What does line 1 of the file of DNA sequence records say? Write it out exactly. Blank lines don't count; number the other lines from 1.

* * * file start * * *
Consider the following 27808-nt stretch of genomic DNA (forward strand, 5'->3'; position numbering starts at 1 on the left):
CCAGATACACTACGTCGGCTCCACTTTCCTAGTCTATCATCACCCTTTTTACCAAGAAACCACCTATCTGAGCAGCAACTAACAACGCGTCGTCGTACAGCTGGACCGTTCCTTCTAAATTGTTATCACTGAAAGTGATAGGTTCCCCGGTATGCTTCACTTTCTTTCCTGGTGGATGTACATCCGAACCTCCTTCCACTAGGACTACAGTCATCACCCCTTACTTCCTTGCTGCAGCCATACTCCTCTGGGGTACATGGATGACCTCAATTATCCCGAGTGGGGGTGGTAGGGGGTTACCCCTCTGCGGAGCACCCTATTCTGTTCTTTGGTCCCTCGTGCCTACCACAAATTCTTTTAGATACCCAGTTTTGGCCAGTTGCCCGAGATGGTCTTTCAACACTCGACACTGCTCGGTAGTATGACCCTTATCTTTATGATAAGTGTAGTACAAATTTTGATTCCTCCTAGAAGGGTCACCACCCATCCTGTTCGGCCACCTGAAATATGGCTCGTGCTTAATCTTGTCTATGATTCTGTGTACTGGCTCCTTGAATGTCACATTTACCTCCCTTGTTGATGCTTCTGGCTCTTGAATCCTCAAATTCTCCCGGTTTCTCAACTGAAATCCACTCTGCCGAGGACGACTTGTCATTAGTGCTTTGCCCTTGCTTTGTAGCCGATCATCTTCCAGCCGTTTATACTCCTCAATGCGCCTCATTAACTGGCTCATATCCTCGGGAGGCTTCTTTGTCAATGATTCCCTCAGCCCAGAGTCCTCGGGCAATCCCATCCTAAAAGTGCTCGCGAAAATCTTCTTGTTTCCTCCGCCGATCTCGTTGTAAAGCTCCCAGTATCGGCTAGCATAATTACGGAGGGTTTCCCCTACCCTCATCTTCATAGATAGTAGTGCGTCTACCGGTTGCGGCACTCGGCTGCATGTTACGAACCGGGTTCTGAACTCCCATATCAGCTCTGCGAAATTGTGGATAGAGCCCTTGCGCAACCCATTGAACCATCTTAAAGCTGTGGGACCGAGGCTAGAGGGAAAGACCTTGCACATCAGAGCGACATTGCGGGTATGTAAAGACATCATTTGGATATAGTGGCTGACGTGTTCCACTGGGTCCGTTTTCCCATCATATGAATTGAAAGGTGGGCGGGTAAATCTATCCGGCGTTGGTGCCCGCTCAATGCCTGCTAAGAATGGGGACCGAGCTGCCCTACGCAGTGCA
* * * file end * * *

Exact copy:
Consider the following 27808-nt stretch of genomic DNA (forward strand, 5'->3'; position numbering starts at 1 on the left):